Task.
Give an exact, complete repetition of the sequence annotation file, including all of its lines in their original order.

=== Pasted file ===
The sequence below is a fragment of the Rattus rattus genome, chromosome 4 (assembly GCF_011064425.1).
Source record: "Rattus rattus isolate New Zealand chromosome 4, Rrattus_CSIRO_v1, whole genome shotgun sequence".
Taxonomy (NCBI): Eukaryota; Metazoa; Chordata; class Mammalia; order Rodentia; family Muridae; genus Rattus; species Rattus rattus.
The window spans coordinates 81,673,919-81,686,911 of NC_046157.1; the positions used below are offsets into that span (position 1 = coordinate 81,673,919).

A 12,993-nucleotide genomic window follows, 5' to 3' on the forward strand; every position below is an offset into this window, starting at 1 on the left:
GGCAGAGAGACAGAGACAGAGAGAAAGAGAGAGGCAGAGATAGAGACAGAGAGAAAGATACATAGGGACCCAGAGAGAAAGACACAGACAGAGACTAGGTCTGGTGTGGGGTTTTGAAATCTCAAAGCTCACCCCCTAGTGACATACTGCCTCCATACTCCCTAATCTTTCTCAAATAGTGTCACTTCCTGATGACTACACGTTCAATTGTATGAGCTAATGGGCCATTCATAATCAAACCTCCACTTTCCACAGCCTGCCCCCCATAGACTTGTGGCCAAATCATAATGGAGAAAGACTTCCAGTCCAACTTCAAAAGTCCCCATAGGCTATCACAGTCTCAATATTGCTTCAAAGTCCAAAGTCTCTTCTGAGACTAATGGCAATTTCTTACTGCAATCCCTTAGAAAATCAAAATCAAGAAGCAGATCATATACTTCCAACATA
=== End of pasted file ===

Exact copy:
The sequence below is a fragment of the Rattus rattus genome, chromosome 4 (assembly GCF_011064425.1).
Source record: "Rattus rattus isolate New Zealand chromosome 4, Rrattus_CSIRO_v1, whole genome shotgun sequence".
Taxonomy (NCBI): Eukaryota; Metazoa; Chordata; class Mammalia; order Rodentia; family Muridae; genus Rattus; species Rattus rattus.
The window spans coordinates 81,673,919-81,686,911 of NC_046157.1; the positions used below are offsets into that span (position 1 = coordinate 81,673,919).

A 12,993-nucleotide genomic window follows, 5' to 3' on the forward strand; every position below is an offset into this window, starting at 1 on the left:
GGCAGAGAGACAGAGACAGAGAGAAAGAGAGAGGCAGAGATAGAGACAGAGAGAAAGATACATAGGGACCCAGAGAGAAAGACACAGACAGAGACTAGGTCTGGTGTGGGGTTTTGAAATCTCAAAGCTCACCCCCTAGTGACATACTGCCTCCATACTCCCTAATCTTTCTCAAATAGTGTCACTTCCTGATGACTACACGTTCAATTGTATGAGCTAATGGGCCATTCATAATCAAACCTCCACTTTCCACAGCCTGCCCCCCATAGACTTGTGGCCAAATCATAATGGAGAAAGACTTCCAGTCCAACTTCAAAAGTCCCCATAGGCTATCACAGTCTCAATATTGCTTCAAAGTCCAAAGTCTCTTCTGAGACTAATGGCAATTTCTTACTGCAATCCCTTAGAAAATCAAAATCAAGAAGCAGATCATATACTTCCAACATA